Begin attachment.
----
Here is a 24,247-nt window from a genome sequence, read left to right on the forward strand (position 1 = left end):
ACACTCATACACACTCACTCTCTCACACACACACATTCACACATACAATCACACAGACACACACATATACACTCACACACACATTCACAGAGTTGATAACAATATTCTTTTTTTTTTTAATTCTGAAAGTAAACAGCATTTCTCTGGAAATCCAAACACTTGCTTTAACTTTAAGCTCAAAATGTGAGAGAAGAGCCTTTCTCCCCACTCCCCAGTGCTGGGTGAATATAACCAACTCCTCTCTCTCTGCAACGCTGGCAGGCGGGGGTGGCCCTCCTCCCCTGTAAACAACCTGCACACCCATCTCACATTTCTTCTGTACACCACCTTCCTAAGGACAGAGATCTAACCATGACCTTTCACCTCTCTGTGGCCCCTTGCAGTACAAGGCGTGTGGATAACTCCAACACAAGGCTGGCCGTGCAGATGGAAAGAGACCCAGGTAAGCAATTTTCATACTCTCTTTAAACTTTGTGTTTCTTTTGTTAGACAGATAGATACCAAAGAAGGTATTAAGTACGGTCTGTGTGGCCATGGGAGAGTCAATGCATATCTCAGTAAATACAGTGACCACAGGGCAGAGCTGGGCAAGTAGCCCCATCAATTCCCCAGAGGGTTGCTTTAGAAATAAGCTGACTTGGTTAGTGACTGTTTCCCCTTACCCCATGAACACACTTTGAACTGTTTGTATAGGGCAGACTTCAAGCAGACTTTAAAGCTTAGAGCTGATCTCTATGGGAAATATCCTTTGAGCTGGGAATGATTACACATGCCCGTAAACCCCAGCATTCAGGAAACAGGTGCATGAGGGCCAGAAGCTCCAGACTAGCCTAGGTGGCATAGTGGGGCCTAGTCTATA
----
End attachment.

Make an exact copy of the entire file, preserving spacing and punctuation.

Here is a 24,247-nt window from a genome sequence, read left to right on the forward strand (position 1 = left end):
ACACTCATACACACTCACTCTCTCACACACACACATTCACACATACAATCACACAGACACACACATATACACTCACACACACATTCACAGAGTTGATAACAATATTCTTTTTTTTTTTAATTCTGAAAGTAAACAGCATTTCTCTGGAAATCCAAACACTTGCTTTAACTTTAAGCTCAAAATGTGAGAGAAGAGCCTTTCTCCCCACTCCCCAGTGCTGGGTGAATATAACCAACTCCTCTCTCTCTGCAACGCTGGCAGGCGGGGGTGGCCCTCCTCCCCTGTAAACAACCTGCACACCCATCTCACATTTCTTCTGTACACCACCTTCCTAAGGACAGAGATCTAACCATGACCTTTCACCTCTCTGTGGCCCCTTGCAGTACAAGGCGTGTGGATAACTCCAACACAAGGCTGGCCGTGCAGATGGAAAGAGACCCAGGTAAGCAATTTTCATACTCTCTTTAAACTTTGTGTTTCTTTTGTTAGACAGATAGATACCAAAGAAGGTATTAAGTACGGTCTGTGTGGCCATGGGAGAGTCAATGCATATCTCAGTAAATACAGTGACCACAGGGCAGAGCTGGGCAAGTAGCCCCATCAATTCCCCAGAGGGTTGCTTTAGAAATAAGCTGACTTGGTTAGTGACTGTTTCCCCTTACCCCATGAACACACTTTGAACTGTTTGTATAGGGCAGACTTCAAGCAGACTTTAAAGCTTAGAGCTGATCTCTATGGGAAATATCCTTTGAGCTGGGAATGATTACACATGCCCGTAAACCCCAGCATTCAGGAAACAGGTGCATGAGGGCCAGAAGCTCCAGACTAGCCTAGGTGGCATAGTGGGGCCTAGTCTATA